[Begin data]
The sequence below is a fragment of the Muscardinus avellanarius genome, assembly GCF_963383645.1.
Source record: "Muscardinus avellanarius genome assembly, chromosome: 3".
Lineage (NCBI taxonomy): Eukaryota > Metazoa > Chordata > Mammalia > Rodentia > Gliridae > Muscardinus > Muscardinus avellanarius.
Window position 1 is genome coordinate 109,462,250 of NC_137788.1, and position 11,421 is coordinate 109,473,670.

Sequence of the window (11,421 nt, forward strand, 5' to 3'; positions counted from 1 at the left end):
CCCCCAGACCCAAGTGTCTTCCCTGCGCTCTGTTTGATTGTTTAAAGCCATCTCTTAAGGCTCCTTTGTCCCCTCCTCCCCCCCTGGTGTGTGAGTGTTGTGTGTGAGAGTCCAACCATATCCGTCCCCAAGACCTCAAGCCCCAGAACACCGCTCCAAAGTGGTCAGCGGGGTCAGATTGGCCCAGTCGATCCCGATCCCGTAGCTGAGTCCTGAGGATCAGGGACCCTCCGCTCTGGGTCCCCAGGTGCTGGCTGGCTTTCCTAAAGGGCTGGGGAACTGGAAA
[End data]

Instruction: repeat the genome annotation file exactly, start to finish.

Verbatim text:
The sequence below is a fragment of the Muscardinus avellanarius genome, assembly GCF_963383645.1.
Source record: "Muscardinus avellanarius genome assembly, chromosome: 3".
Lineage (NCBI taxonomy): Eukaryota > Metazoa > Chordata > Mammalia > Rodentia > Gliridae > Muscardinus > Muscardinus avellanarius.
Window position 1 is genome coordinate 109,462,250 of NC_137788.1, and position 11,421 is coordinate 109,473,670.

Sequence of the window (11,421 nt, forward strand, 5' to 3'; positions counted from 1 at the left end):
CCCCCAGACCCAAGTGTCTTCCCTGCGCTCTGTTTGATTGTTTAAAGCCATCTCTTAAGGCTCCTTTGTCCCCTCCTCCCCCCCTGGTGTGTGAGTGTTGTGTGTGAGAGTCCAACCATATCCGTCCCCAAGACCTCAAGCCCCAGAACACCGCTCCAAAGTGGTCAGCGGGGTCAGATTGGCCCAGTCGATCCCGATCCCGTAGCTGAGTCCTGAGGATCAGGGACCCTCCGCTCTGGGTCCCCAGGTGCTGGCTGGCTTTCCTAAAGGGCTGGGGAACTGGAAA